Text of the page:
Bowel Cancer West is pleased to announce the establishment of a new annual award to fund projects specifically related to supporting young patients (those under 40) with and at risk of getting bowel cancer. The Kelly Stabb Award is named after a young mother and police woman from Torbay who dedicated so much of her time to supporting our cause, despite being diagnosed with advanced bowel cancer.
Indications suggest that incidents of bowel cancer in young people are increasing. Currently, everyone over the age of 60 is sent a screening test every two years. Although the age will shortly be reduced to 50 but we question whether that that age is even young enough? We hear too many stories of people below the age of 40 being either misdiagnosed by their GP or ignoring the warning signs. Unfortunately, with younger people, bowel cancer can be more aggressive and easier to mask due to patients increased level of fitness.
We dont yet know why incidents are increasing; whether its age, diet, lifestyle, misdiagnosis or even a different kind of cancer, but through further research, we certainly hope to find out more. By investing in ways to both improve patient support through research and further training for medical staff as well as playing a vital role in raising awareness across all generations not to ignore symptoms, we hope to make a significant impact on survival rates.
Kellys husband Simon said:
Kellys life was taken at such a young age, at just 39, she was a mother, wife, daughter, sister, aunty and best friend who was highly respected for her passion to support such a cause whilst fighting bowel cancer. Kelly was a police officer who supported many victims including young children through traumatic times. She unfortunately became victim herself to bowel cancer which is increasing in persons under the age of 40. She spent the last few weeks of her life asking for money to pay for medication that may have prolonged her life. Those who donated money went on to directing those funds back to charity and to her two young sons when it became inevitable that the medication would come too late.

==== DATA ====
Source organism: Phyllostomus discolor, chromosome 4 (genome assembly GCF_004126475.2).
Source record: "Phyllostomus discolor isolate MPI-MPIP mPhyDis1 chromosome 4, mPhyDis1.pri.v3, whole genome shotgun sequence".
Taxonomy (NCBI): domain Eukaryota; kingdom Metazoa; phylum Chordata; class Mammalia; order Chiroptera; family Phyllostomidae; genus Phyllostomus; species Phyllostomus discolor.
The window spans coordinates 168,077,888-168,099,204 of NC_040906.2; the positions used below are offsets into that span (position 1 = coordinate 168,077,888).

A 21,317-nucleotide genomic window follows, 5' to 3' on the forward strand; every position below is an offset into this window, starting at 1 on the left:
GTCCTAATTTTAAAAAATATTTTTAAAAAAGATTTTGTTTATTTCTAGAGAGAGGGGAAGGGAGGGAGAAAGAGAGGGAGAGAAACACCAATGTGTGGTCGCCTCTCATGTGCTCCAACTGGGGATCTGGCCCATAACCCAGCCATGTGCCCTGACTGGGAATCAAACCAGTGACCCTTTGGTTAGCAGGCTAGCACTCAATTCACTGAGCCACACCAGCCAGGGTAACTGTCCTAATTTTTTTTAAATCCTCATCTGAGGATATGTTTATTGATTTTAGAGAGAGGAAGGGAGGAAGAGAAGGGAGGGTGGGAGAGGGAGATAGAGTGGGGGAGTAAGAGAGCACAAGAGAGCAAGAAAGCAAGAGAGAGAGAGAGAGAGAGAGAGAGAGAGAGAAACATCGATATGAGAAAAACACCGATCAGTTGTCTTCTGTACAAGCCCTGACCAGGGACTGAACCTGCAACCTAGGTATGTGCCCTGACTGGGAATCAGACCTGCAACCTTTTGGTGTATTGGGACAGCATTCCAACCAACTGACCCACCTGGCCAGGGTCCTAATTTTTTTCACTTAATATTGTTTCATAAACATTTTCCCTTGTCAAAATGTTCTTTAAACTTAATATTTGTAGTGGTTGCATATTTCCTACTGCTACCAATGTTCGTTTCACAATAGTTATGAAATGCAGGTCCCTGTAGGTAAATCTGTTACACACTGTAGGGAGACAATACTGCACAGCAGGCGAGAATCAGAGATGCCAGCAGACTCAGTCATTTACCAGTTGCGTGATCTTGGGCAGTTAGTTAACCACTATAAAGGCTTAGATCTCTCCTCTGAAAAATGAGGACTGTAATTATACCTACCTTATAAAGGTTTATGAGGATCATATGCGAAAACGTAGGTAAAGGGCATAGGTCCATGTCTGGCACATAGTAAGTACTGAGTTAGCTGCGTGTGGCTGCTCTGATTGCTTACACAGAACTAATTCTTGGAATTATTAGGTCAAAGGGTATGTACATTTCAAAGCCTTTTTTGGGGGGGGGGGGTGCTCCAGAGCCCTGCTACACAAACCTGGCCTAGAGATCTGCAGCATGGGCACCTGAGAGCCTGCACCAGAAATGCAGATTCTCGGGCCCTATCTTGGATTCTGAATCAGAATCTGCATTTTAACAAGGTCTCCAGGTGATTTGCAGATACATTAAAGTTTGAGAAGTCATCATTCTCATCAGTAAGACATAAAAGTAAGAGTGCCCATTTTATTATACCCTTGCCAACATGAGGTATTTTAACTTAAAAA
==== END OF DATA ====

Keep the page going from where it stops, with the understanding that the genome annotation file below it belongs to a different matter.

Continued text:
It was such an honour to hear that Bowel Cancer West would establish an award in Kelly's name. I know that Kelly would be so pleased that all her hard work was recognised and will hopefully continue to benefit those who need it most. Unfortunately due to Kelly's age and her level of fitness, bowel cancer was not the first, second or third consideration to her sudden decline in health. I hope everyone will do all they can to support The Kelly stabb Award in preventing this in the future and supporting those at risk.